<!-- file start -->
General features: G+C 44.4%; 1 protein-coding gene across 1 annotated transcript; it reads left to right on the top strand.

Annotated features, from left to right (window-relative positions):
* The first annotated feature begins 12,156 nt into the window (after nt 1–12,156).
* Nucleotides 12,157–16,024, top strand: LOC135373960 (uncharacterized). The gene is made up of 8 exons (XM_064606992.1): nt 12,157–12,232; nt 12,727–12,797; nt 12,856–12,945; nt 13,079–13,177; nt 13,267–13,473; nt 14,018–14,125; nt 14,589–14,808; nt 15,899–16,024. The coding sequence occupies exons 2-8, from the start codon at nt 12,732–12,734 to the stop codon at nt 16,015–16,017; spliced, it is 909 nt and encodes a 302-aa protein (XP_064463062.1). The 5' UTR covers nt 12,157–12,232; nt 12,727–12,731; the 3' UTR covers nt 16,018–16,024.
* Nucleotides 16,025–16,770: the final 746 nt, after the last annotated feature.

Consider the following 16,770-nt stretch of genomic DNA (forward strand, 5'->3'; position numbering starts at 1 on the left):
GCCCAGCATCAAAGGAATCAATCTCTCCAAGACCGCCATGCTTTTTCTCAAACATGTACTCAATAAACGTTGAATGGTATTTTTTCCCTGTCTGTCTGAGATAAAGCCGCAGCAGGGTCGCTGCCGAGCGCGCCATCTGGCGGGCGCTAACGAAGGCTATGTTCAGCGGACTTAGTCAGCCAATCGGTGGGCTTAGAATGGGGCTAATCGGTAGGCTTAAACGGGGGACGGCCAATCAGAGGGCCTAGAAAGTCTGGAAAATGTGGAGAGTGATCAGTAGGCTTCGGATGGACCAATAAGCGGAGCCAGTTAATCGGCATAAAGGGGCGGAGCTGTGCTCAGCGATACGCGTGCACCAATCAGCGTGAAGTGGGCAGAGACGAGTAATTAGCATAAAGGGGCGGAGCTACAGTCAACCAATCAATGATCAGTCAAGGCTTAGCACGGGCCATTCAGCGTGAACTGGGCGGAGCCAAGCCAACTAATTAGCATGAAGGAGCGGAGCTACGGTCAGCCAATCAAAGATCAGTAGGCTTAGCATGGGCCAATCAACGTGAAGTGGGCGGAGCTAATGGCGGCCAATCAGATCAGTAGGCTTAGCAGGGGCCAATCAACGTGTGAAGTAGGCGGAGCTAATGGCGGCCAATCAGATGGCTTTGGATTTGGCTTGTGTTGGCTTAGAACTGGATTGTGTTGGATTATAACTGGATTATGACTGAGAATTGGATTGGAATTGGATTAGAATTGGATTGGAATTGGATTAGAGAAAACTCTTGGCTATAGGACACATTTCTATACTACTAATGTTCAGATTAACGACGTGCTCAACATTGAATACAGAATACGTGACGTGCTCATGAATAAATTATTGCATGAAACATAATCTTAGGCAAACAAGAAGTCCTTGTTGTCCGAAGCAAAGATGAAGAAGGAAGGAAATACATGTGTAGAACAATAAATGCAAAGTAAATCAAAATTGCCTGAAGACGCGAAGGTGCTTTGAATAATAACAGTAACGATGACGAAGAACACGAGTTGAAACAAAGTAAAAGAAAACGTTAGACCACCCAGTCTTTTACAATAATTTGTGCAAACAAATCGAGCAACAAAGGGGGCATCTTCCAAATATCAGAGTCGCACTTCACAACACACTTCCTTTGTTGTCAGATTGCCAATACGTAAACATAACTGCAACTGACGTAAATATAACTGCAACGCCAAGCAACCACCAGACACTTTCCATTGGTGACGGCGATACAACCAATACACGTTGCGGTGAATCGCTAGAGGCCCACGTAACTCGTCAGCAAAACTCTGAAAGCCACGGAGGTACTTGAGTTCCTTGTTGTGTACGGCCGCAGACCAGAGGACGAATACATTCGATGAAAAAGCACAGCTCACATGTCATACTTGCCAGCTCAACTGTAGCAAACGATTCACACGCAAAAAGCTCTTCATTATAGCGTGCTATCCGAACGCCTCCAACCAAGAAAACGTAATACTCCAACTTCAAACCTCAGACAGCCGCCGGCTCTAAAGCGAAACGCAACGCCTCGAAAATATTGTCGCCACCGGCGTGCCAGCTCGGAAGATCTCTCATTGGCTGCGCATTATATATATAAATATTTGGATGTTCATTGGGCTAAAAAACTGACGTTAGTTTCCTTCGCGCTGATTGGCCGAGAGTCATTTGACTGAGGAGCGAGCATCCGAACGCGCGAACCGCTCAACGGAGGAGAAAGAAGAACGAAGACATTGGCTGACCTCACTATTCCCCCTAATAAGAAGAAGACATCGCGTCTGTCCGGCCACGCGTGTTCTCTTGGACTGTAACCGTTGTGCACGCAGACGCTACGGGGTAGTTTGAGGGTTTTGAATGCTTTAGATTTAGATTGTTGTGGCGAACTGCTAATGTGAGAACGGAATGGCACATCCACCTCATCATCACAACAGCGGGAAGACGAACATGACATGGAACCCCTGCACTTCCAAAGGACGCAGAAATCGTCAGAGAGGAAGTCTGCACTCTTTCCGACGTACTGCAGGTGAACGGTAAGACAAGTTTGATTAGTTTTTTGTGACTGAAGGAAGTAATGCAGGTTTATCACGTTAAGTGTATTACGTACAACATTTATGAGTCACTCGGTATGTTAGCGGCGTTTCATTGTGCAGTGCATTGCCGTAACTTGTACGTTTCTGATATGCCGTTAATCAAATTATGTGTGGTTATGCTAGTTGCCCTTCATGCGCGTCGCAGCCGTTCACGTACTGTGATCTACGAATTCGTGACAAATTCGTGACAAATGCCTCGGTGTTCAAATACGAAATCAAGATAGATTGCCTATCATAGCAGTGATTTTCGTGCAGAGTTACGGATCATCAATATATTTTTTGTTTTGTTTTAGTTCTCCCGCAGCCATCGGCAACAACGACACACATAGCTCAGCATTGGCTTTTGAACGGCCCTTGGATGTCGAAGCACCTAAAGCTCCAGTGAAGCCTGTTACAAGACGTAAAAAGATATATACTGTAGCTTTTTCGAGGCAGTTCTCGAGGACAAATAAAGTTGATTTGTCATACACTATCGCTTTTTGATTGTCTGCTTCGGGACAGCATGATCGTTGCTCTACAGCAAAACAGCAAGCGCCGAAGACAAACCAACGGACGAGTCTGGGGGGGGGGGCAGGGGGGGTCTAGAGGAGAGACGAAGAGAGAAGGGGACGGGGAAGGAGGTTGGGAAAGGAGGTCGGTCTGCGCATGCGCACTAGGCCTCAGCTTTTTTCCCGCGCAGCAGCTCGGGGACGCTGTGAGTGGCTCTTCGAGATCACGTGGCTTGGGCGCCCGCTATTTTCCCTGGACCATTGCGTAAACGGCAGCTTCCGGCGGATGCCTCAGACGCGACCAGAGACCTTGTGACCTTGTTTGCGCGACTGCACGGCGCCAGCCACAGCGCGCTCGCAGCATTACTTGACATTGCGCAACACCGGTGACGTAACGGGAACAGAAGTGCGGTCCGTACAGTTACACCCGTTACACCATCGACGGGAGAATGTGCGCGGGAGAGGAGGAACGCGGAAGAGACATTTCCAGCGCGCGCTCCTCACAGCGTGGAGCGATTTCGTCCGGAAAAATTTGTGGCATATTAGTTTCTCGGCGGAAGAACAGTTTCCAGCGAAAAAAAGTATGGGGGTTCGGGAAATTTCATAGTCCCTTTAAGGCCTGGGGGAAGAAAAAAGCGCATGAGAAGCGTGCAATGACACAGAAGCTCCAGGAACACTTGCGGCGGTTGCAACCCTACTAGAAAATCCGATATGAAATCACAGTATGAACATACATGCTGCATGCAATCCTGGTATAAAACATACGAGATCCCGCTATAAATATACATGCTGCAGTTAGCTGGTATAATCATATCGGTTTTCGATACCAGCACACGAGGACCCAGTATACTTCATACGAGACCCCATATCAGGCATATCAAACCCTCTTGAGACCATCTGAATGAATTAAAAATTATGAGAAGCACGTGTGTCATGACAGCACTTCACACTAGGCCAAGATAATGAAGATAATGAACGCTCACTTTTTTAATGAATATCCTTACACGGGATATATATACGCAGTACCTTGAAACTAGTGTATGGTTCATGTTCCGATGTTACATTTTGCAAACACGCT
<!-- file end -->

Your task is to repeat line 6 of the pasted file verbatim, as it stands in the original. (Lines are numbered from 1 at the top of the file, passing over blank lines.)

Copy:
Consider the following 16,770-nt stretch of genomic DNA (forward strand, 5'->3'; position numbering starts at 1 on the left):